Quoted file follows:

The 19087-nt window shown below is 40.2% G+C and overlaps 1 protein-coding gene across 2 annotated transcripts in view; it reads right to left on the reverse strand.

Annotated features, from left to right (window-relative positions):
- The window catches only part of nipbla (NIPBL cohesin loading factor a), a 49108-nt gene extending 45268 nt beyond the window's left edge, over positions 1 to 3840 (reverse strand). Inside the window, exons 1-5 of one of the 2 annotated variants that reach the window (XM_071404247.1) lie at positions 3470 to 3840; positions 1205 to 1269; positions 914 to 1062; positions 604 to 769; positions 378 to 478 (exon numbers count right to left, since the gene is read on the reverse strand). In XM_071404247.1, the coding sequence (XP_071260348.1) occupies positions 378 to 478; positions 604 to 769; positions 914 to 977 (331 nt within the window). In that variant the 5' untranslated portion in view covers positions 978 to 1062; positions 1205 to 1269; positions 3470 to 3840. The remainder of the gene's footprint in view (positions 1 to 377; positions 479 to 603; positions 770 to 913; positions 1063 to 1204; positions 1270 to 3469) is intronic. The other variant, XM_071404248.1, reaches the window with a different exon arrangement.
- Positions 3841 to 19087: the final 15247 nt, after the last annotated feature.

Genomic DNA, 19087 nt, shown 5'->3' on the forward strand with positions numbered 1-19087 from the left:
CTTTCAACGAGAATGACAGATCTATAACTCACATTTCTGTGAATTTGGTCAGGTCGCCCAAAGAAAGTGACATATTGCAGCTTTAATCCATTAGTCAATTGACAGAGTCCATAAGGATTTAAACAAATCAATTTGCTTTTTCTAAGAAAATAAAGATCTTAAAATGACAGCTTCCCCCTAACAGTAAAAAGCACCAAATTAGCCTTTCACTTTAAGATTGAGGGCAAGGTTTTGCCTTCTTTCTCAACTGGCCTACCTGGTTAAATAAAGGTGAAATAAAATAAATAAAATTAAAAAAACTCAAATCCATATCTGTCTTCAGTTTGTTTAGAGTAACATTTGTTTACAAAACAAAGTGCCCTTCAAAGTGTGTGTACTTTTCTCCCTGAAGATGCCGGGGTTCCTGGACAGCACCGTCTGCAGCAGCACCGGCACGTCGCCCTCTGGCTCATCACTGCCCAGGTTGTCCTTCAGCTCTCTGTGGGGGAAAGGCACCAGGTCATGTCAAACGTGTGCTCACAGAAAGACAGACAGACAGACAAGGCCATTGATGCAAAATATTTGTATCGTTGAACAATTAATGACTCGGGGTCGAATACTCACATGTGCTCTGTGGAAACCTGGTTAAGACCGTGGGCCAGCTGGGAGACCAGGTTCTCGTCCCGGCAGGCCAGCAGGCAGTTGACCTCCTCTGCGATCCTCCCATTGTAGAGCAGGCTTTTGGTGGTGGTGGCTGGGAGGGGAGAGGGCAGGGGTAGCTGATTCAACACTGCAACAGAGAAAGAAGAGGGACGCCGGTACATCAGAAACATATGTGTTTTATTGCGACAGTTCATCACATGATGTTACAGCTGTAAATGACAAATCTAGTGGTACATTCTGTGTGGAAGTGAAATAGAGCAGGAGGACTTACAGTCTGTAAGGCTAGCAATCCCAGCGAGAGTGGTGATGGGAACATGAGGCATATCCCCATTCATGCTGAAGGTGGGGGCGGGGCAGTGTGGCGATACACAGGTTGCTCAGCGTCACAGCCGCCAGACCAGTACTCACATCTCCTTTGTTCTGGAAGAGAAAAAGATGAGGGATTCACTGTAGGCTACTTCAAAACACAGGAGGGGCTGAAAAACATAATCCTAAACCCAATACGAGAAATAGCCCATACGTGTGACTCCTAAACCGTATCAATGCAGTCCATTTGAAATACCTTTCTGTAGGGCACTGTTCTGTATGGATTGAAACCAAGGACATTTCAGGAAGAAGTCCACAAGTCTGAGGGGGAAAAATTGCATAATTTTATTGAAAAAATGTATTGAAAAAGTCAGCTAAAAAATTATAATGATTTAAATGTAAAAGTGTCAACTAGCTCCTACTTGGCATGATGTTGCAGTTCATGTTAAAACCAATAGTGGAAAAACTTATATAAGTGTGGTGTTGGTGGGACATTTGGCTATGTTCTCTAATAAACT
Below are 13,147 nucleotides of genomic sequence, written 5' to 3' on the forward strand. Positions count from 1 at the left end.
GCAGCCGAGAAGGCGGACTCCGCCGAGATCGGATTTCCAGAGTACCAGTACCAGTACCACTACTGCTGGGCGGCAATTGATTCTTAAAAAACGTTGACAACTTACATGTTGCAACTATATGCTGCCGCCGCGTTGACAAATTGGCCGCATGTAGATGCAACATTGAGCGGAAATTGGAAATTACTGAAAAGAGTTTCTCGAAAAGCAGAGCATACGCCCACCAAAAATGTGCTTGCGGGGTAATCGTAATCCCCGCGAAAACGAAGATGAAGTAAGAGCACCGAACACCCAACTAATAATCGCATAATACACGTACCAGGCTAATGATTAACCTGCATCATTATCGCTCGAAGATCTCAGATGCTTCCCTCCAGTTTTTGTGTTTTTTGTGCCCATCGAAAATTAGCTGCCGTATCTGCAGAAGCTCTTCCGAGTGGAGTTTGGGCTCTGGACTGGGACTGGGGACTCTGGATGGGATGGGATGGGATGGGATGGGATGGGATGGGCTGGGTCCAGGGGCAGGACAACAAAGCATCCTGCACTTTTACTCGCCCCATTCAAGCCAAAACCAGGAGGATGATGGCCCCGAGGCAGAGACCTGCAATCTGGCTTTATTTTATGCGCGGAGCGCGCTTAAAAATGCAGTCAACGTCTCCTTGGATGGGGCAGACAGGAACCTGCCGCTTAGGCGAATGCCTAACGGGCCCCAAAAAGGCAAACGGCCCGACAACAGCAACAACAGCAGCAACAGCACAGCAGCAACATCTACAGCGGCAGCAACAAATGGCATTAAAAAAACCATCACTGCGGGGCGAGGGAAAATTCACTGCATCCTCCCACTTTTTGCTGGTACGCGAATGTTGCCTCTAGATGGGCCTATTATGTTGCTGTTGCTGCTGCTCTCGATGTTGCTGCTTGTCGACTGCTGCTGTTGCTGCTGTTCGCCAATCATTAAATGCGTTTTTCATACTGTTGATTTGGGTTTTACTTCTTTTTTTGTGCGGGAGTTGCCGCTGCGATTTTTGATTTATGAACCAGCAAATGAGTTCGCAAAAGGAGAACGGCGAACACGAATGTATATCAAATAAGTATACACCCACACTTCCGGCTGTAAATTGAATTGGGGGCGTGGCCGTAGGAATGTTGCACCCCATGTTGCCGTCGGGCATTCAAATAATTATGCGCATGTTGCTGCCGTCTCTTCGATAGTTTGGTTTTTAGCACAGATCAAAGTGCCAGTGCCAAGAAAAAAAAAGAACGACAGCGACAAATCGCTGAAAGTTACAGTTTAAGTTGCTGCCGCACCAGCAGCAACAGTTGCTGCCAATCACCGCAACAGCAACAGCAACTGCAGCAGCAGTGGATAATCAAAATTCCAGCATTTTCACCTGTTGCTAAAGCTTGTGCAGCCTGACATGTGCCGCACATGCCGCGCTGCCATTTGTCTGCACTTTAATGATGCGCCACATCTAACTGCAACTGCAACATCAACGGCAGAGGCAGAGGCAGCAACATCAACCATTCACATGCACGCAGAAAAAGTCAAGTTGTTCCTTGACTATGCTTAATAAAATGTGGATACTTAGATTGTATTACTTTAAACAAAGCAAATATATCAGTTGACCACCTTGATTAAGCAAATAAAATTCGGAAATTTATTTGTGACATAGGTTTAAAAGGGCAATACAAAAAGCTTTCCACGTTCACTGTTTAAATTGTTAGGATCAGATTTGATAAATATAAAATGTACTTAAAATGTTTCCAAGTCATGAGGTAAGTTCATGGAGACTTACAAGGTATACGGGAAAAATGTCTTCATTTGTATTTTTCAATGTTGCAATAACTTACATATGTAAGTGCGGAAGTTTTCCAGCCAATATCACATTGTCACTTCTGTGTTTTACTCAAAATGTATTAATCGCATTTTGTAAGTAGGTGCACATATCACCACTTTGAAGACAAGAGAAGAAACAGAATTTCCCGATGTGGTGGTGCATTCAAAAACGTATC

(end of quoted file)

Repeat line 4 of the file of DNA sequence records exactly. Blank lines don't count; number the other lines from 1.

- Positions 3841 to 19087: the final 15247 nt, after the last annotated feature.